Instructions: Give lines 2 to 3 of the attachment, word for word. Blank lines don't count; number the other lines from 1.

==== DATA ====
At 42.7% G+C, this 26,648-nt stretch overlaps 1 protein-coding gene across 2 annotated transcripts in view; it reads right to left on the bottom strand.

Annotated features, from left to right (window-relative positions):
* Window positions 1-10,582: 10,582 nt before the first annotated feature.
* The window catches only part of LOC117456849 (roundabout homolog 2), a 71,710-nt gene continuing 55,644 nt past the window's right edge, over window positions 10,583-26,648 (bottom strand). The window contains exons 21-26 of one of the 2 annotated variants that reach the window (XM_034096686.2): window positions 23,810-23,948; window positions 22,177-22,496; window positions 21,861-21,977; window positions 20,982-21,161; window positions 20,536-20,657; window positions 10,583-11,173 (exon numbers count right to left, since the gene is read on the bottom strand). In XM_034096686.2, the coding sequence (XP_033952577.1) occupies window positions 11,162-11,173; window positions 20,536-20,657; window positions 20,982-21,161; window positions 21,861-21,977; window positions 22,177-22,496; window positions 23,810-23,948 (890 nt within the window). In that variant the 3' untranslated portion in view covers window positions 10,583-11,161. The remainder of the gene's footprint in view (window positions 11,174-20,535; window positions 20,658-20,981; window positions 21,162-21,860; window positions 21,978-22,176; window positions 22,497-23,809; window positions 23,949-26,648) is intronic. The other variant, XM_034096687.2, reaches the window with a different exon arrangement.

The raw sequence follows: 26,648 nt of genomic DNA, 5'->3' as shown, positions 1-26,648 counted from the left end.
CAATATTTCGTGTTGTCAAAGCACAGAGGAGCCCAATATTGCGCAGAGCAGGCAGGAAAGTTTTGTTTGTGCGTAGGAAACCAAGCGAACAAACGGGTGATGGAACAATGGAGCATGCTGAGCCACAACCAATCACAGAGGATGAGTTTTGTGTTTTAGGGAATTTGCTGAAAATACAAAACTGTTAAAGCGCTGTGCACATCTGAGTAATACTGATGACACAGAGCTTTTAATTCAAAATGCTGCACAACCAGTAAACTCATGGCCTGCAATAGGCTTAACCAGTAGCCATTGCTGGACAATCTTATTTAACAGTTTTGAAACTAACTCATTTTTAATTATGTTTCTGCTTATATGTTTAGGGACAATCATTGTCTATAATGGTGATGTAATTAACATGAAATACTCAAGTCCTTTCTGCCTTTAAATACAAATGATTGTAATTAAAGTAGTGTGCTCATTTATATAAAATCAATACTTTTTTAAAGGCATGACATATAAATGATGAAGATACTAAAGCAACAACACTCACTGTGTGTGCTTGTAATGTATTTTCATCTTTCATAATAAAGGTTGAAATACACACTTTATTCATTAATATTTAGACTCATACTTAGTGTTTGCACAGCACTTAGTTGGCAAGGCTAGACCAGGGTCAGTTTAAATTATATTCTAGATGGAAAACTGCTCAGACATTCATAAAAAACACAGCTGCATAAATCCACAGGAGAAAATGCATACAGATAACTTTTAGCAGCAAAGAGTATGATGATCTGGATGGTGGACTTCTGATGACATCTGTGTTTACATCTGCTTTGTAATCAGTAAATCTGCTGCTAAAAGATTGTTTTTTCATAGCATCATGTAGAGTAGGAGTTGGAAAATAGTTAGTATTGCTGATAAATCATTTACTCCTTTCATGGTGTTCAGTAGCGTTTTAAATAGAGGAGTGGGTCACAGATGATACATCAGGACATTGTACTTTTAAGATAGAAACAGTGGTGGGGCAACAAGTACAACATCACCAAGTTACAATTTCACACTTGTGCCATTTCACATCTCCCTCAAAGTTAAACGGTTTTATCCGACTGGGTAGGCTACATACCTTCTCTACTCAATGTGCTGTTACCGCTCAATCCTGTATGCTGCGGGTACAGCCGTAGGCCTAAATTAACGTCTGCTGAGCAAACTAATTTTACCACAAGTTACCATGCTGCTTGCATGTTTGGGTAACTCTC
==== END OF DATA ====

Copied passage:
Annotated features, from left to right (window-relative positions):
* Window positions 1-10,582: 10,582 nt before the first annotated feature.